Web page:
The Violin Concerto in D major, Op. 35, was written by Pyotr Ilyich Tchaikovsky in 1878. It is one of the best known violin concertos, and is considered one of the most technically difficult works for the violin.
Tchaikovsky (right) with violinist Iosif Kotek
The piece was written in Clarens, a Swiss resort on the shores of Lake Geneva, where Tchaikovsky had gone to recover from the depression brought on by his disastrous marriage to Antonina Miliukova. He was working on his Piano Sonata in G major but finding it heavy going. Presently he was joined there by his composition pupil, the violinist Iosif Kotek, who had been in Berlin for violin studies with Joseph Joachim. The two played works for violin and piano together, including a violin-and-piano arrangement of Édouard Lalo‘s Symphonie espagnole, which they may have played through the day after Kotek’s arrival. This work may have been the catalyst for the composition of the concerto. He wrote to his patroness Nadezhda von Meck, “It [the Symphonie espagnole] has a lot of freshness, lightness, of piquant rhythms, of beautiful and excellently harmonized melodies…. He [Lalo], in the same way as Léo Delibes and Bizet, does not strive after profundity, but he carefully avoids routine, seeks out new forms, and thinks more about musical beauty than about observing established traditions, as do the Germans.” Tchaikovsky authority Dr. David Brown writes that Tchaikovsky “might almost have been writing the prescription for the violin concerto he himself was about to compose.”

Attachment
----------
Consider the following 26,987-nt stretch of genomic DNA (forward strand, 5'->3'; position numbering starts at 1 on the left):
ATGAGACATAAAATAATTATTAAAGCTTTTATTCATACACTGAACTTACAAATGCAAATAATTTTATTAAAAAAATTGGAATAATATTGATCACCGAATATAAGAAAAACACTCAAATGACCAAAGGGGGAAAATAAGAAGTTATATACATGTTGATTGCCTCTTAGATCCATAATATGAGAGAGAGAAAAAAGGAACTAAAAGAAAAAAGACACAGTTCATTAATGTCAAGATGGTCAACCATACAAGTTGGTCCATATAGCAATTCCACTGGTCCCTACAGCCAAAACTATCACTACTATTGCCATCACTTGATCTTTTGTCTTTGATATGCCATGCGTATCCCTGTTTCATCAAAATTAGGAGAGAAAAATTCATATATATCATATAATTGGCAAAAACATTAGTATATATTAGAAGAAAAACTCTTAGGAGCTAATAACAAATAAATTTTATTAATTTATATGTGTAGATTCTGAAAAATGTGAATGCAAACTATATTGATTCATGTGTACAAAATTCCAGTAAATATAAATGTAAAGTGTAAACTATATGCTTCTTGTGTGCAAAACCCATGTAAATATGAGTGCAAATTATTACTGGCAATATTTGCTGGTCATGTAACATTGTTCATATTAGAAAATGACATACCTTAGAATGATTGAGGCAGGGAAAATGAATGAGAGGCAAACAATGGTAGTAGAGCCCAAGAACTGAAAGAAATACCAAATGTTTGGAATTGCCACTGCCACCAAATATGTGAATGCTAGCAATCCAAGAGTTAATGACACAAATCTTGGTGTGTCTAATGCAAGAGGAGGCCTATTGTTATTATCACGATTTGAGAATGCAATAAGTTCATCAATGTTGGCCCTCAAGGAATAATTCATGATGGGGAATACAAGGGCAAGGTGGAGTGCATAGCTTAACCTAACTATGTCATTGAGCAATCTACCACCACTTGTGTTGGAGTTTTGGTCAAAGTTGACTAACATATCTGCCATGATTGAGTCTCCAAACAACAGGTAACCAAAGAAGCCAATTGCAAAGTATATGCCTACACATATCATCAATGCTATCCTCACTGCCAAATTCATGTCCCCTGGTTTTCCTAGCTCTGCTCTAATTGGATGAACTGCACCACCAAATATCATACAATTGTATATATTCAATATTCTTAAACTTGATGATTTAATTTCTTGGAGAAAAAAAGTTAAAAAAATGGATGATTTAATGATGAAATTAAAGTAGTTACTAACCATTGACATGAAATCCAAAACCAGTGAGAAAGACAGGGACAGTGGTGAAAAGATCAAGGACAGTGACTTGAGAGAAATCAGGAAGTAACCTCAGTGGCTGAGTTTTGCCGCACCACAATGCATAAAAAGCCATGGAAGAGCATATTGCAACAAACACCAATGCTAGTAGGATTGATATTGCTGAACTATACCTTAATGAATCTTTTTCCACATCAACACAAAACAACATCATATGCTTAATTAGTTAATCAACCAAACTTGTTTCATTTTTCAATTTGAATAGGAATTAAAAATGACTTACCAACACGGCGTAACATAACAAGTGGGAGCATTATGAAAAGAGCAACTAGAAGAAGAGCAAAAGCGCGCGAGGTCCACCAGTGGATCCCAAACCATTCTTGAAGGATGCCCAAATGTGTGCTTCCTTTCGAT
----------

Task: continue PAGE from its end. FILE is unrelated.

Tchaikovsky made swift, steady progress on the concerto, as by this point in his rest cure he had regained his inspiration, and the work was completed within a month despite the middle movement getting a complete rewrite (a version of the original movement was preserved as the first of the three pieces for violin and piano, Souvenir d’un lieu cher). Since Tchaikovsky was not a violinist, he sought the advice of Kotek on the completion of the solo part. “How lovingly he’s busying himself with my concerto!” Tchaikovsky wrote to his brother Anatoly on the day he completed the new slow movement. “It goes without saying that I would have been able to do nothing without him. He plays it marvelously.”